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Hidden under the rye

H. D. Kloppenborg from Bejstrupgård in Københoved was a pro-Danish man from North Schleswig. This gave him problems with the pro-German Schleswig-Holsteiners.

The spring of 1848 culminated in a war between Denmark and the pro-German Schleswig-Holsteiners.  The Schleswig-Holsteiners wanted to secede duchies from Denmark and form a German-dominated state. The pro-Danish North Schleswigers wanted to maintain the link with Denmark.

Outraged by the rebellion against the Danish king and government, the peasants in Haderslev Vesteramt ousted the German and pro-Schleswig-Holstein parish bailiffs. In the parish of Skrave, this affected the master bailiff Bruhn and land registrar Müller.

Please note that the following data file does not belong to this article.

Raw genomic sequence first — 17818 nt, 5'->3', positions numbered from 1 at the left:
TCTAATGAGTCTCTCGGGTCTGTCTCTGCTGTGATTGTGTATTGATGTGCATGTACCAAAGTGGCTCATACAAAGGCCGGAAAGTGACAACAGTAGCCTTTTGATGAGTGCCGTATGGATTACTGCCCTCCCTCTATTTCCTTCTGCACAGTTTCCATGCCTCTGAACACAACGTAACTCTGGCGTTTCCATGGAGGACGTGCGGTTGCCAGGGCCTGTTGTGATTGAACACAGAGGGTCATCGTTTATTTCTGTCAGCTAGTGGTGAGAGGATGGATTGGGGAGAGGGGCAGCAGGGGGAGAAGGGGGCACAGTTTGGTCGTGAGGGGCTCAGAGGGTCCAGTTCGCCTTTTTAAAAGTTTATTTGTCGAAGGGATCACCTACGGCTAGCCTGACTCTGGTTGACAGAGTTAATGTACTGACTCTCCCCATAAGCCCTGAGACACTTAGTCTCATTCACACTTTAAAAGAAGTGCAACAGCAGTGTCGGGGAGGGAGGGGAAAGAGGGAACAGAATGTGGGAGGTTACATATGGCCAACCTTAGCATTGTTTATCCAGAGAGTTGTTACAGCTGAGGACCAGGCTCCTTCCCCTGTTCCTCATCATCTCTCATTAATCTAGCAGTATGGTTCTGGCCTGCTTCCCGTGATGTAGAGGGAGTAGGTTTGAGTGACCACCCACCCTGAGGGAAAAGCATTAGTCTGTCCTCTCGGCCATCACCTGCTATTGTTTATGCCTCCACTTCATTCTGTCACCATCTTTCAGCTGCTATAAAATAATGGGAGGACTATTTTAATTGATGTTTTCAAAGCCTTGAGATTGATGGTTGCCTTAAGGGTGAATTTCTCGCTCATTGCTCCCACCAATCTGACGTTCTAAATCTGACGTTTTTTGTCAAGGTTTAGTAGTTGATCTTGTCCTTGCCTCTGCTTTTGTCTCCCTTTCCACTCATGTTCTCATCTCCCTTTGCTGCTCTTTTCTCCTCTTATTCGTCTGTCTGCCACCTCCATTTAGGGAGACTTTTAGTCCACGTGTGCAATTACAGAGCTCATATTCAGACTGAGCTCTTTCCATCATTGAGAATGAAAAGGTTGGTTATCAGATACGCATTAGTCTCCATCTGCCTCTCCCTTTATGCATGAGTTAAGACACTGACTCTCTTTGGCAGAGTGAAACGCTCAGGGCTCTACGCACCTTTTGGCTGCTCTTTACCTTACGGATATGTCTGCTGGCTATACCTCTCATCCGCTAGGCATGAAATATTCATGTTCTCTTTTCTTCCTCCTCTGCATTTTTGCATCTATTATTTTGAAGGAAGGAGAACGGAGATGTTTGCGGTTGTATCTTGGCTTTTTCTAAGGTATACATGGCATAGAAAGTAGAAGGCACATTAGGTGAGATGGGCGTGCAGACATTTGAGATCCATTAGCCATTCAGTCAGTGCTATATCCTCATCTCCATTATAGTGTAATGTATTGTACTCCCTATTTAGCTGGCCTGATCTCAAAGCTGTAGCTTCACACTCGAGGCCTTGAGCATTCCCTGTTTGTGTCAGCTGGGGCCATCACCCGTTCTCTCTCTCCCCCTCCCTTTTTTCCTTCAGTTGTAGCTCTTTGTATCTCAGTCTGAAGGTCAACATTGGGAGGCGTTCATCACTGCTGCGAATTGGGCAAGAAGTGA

On 28 March, the two officials were visited by a crowd of armed peasants spearheaded by H.D. Kloppenborg. They were asked to sign a declaration of allegiance to the Danish king and government, but they refused. They were arrested a couple of days later.

Kloppenborg has to hide 
In April 1848 the fortunes of war turned, and May saw the arrival of the Schleswig-Holstein troops to the region. They ensured that the deposed master bailiff Bruhn was elevated to prefect in Haderslev and that Müller was reinstated as land registrar.

The two officials obviously had a bone to pick with Kloppenborg and the other men who had dismissed them, so one day some Schleswig-Holstein soldiers appeared at Bejstrupgård to arrest Kloppenborg.

Luckily, Kloppenborg managed to hide in a big pile of rye and the Schleswig-Holstein soldiers gave up trying to find him. However, they did arrest some of the other prominent men from the local parish.

Source: Københoved Bysamfund og Skrave Sogns Historie by M.K. Gram.

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